Bioengineered protein cuts HIV genome and frees cells from infection

Message boards : Rosetta@home Science : Bioengineered protein cuts HIV genome and frees cells from infection

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Profile Christoph Jansen
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Message 42852 - Posted: 29 Jun 2007, 19:56:07 UTC
Last modified: 29 Jun 2007, 19:58:00 UTC

Hi,

scientists from Dresden and Hamburg (both Germany) have created a protein that can cut the HIV genome into pieces which are thus inactivated. Infected tissue culture cells were freed from the HIV virus in that way. This is an absolute first: an HIV infection has never, not even under laboratory conditions, been successfully reversed.

Here is a short article on the topic.

To achieve this the researchers started with a recombinase from a bacteriophage and turned it into a related enzyme by forced evolution over 120 generations of intermediate stages. Recombinases are very specific enzymes that can recognise genomic sequences and cut/paste them at a defined point.

It took the scientists five years to achieve that goal - and this is where Rosetta comes into play: using Rosetta such site-specific enzymes might be designed directly in the future, and it might only take months, weeks or even days, depending on the projects growth in efficiency, accuracy and computing power. Once the correct sequence is known, a DNA strand coding the protein can be readily made using methods available.

Rosetta already now tries computing RNA structures, so it might even be possible to also compute the exact RNA or DNA target that an enzyme has to interact with once the viral genome has been sequenced. This way target and drug molecules may both be accurately modeled using the same technique. That would save a lot of additional time compared to current methods.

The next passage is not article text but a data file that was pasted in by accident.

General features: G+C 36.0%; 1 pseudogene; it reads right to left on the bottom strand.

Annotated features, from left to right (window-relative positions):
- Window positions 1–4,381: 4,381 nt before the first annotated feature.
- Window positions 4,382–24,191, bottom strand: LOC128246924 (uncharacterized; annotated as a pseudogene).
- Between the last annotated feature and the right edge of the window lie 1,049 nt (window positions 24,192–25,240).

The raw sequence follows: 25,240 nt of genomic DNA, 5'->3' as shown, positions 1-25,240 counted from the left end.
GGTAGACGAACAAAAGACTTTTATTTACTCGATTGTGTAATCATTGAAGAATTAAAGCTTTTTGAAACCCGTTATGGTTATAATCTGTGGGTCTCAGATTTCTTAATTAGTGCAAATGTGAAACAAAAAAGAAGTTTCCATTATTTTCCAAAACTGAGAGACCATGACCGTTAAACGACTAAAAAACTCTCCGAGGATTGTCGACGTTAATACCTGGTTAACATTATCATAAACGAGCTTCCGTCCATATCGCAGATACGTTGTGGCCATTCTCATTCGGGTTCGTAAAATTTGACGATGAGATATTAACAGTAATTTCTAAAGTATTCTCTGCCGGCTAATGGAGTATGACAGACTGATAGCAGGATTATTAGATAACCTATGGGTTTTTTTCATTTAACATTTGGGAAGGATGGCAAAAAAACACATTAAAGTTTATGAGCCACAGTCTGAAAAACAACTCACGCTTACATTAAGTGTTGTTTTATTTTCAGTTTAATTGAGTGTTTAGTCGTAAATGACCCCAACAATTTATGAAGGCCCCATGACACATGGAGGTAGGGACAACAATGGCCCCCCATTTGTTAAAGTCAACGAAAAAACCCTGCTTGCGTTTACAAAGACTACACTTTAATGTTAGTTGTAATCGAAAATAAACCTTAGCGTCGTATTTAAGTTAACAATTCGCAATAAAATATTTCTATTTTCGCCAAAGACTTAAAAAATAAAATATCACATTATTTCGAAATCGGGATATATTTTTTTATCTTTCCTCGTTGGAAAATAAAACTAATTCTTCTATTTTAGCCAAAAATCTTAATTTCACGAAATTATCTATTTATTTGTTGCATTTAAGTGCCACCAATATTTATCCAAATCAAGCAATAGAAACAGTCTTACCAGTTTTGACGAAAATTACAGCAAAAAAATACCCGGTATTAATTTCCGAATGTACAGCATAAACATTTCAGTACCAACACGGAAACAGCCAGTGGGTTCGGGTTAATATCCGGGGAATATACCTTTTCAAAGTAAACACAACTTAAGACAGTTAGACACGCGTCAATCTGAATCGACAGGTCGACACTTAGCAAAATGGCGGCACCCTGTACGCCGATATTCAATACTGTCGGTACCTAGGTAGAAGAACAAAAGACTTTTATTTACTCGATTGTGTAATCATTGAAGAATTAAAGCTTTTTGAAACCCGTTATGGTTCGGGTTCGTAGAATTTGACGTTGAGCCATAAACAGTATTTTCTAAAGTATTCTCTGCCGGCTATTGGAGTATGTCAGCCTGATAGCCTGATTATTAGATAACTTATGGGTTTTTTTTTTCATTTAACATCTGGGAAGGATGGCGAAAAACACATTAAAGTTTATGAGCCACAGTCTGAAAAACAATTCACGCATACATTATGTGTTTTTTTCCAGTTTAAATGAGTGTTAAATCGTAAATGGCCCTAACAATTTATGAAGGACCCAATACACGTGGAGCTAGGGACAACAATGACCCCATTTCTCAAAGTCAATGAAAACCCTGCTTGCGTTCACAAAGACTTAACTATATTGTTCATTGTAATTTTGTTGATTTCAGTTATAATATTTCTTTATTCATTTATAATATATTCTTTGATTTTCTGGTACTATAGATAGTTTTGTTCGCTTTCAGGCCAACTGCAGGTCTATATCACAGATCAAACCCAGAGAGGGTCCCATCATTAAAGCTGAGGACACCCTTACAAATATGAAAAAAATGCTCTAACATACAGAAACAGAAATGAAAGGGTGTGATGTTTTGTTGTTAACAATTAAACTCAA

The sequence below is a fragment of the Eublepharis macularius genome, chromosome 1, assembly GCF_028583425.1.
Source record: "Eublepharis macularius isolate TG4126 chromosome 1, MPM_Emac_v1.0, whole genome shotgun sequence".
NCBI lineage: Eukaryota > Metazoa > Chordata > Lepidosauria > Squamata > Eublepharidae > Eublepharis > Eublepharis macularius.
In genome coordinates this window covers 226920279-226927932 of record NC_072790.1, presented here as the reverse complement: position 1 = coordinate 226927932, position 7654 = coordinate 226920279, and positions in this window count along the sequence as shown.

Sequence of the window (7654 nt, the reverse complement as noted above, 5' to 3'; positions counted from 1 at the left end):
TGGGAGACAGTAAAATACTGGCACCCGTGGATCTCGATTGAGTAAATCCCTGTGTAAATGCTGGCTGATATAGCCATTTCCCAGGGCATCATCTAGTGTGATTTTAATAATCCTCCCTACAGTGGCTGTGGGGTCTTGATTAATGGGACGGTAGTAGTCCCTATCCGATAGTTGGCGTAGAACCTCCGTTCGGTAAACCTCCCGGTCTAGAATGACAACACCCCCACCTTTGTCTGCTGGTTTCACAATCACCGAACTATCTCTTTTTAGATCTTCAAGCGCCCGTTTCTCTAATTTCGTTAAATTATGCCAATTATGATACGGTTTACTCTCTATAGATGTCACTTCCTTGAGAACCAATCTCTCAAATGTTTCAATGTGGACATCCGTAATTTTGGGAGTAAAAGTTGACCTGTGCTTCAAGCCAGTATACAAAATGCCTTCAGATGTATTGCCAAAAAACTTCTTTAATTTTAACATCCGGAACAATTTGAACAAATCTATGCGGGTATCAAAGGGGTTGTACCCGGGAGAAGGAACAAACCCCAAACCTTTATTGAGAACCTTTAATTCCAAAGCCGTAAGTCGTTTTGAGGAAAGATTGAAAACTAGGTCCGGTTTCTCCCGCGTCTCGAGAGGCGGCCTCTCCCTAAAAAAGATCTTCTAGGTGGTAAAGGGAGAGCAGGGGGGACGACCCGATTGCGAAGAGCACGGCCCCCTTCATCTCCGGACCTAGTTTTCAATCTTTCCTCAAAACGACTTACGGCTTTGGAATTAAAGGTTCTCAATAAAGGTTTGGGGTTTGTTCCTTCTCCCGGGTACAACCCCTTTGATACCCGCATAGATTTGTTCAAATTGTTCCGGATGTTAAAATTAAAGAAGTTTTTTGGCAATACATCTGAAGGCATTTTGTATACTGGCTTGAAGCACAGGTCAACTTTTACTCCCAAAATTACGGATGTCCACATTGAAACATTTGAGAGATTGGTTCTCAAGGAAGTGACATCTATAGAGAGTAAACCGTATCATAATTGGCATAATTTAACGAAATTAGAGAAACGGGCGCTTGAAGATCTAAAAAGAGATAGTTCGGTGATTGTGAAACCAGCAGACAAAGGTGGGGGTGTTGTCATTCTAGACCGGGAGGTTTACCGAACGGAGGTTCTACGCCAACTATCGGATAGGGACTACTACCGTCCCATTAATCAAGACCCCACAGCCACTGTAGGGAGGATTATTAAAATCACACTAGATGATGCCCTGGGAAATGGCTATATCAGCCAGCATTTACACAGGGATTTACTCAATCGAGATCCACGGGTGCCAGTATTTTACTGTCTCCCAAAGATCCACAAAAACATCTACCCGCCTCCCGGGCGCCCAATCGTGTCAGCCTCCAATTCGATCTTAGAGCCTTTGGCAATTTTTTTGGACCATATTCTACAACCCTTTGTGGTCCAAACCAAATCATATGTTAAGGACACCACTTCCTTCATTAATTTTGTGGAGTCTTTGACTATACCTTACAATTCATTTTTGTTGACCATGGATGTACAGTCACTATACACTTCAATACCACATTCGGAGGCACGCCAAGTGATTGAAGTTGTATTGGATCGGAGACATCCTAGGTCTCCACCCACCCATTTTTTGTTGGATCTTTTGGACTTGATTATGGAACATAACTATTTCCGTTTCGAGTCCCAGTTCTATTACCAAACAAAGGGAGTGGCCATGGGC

So, keep crunching as you see: protein design can already do a lot with traditional lab methods, but with Rosetta it might become a totally different playground in the future.

Regards,

Christoph
"I know that you believe you understand what you think I said, but I'm not sure you realize that what you heard is not what I meant." R.M. Nixon
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Message 43998 - Posted: 20 Jul 2007, 21:15:35 UTC

Nice news! Thanx for article.
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Message 44193 - Posted: 25 Jul 2007, 9:43:31 UTC

So what's the catch? Is AIDS cured once and for all?
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Message 44196 - Posted: 25 Jul 2007, 12:26:12 UTC

i would guess there are a few next steps, including making sure it doesn't cut other RNA sequences and working out how best to get it into infected cells. I guess this could be done by inserting the DNA sequence for the enzyme into the person's DNA, but I don't know much (anything) about making sure that sequence gets translated into a protein.
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Profile Christoph Jansen